King, A.S. Please Ignore Vera Dietz (2010). 323 Pages. Random House. $16.99
Is it okay to hate a dead kid?
Even if I loved him once?
Even if he was my best friend?
Is it okay to hate him for being dead?
Vera’s spent her whole life secretly in love with her best friend, Charlie Kahn. And over the years she’s kept a lot of his secrets. Even after he betrayed her. Even after he ruined everything.
So when Charlie dies in dark circumstances, Vera knows a lot more than anyone– the kids at school, his family, even the police. But will she emerge to clear his name? Does she even want to?
The pastor is saying something about how Charlie was a free spirit. He was and he wasn’t. He was free because on the inside he was tied up in knots. He lived hard because inside he was dying. Charlie made inner conflict look delicious.
There’s a lot going on in this book, yet it works so well together that it’s not overwhelming. There are flashbacks, point-of-view shifts, moments of contemplation, or difficult conversations. This book is a tragedy to its core; it begins with a funeral, continues with difficult introspection and self-exploration, and concludes on a note which is only slightly higher than the beginning.
Vera Dietz has spent most of her life trying to fly under the radar, to avoid notice, and avoid her destiny. She doesn’t have close relationships, after both her mother and Charlie betrayed her, she’s not looking to be close to anyone. She just wants to move on, to hold onto her job and keep her grades up so she can afford to take some community college classes when she graduates high school. Unfortunately for Vera, she has a lot to come to terms with before she can move on. She still hasn’t faced her mother’s departure, she never really accepted Charlie’s betrayal, and his death is real to her, but so is his ghost. She’s hiding behind vodka, and losing herself in work.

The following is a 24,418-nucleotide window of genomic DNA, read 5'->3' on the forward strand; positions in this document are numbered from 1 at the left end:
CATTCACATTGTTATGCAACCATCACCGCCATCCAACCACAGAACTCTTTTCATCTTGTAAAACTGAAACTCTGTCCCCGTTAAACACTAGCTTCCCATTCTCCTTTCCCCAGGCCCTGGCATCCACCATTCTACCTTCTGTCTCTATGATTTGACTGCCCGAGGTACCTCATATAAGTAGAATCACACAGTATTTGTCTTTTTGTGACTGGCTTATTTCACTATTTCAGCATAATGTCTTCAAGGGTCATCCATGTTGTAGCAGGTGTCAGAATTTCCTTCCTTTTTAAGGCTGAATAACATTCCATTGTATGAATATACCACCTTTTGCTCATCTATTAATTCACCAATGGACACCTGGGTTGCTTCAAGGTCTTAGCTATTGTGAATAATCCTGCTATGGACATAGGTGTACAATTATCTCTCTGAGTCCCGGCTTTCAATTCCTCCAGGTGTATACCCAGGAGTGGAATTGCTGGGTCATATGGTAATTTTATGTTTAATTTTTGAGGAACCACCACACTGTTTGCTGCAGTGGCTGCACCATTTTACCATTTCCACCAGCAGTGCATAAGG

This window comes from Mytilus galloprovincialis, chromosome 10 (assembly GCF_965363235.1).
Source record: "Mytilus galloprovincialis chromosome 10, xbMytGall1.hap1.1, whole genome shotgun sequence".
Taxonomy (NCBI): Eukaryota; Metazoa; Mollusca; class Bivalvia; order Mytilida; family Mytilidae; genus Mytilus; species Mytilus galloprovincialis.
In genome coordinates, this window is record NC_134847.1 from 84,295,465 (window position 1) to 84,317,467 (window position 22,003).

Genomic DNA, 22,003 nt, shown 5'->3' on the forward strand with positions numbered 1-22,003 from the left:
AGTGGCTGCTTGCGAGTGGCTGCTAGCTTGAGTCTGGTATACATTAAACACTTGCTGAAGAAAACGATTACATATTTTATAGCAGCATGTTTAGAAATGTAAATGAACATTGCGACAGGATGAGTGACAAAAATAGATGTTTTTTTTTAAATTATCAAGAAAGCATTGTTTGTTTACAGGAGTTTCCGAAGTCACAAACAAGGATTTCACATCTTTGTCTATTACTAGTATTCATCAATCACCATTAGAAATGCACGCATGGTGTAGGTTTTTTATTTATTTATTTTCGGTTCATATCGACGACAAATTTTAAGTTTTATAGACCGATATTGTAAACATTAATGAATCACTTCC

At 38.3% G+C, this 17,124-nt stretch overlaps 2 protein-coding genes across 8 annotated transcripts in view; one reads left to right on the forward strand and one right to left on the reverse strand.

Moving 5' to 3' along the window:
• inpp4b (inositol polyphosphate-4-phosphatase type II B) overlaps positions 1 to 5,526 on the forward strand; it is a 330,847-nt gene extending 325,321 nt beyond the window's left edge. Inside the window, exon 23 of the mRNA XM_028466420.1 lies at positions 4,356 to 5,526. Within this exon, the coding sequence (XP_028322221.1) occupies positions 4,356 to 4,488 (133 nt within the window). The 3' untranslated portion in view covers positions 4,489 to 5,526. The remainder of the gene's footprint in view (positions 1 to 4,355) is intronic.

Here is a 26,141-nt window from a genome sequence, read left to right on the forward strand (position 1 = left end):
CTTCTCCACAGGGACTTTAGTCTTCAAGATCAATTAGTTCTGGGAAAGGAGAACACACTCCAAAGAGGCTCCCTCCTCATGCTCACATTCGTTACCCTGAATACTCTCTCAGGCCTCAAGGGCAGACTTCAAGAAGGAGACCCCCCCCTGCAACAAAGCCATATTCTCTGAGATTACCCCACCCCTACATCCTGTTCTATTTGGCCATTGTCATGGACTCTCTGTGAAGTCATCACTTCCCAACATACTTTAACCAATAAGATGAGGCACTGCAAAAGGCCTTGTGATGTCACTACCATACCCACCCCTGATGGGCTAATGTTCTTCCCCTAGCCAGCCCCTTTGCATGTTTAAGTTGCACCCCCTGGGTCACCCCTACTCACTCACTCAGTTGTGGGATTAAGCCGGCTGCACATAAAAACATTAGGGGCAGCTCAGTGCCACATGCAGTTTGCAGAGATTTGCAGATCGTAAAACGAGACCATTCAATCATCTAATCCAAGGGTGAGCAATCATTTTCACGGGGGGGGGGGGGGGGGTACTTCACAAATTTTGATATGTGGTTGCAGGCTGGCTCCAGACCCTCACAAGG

There are chapters from the point of view of the Pagoda, or Charlie, and sometimes Vera’s father. (His chapters are made all the more excellent by his flow-charts).They are beautifully balanced, and all of them add a little more depth to the story, building upon what has just happened, or what is still coming, and creating this utterly perfect, utterly sad story.
Once I started reading, I didn’t want to put it down. I felt like Vera’s voice was perfect, and I couldn’t stand waiting to find out what had happened to Charlie, and how she knew about it, and why she hadn’t yet gone to the police with her knowledge, and why the police were involved at all, and what was going to happen with Vera and her Father, or work, or school, or any number of other things. Even at the end, everything is not tied up in one neat little conclusion, but it’s the sort of ending which is still somehow satisfying despite not being a neat closure. There is no happily-ever-after or anything, but it does end on a hopeful– if still a bit bleak– note.
It’s tough to read a book about death, especially one which is so very realistic. There are no flights of fancy, this is contemporary, real-world YA, and that makes it more tragic, and real. It gets a 5/5 for being just about as perfect as it could possibly have been.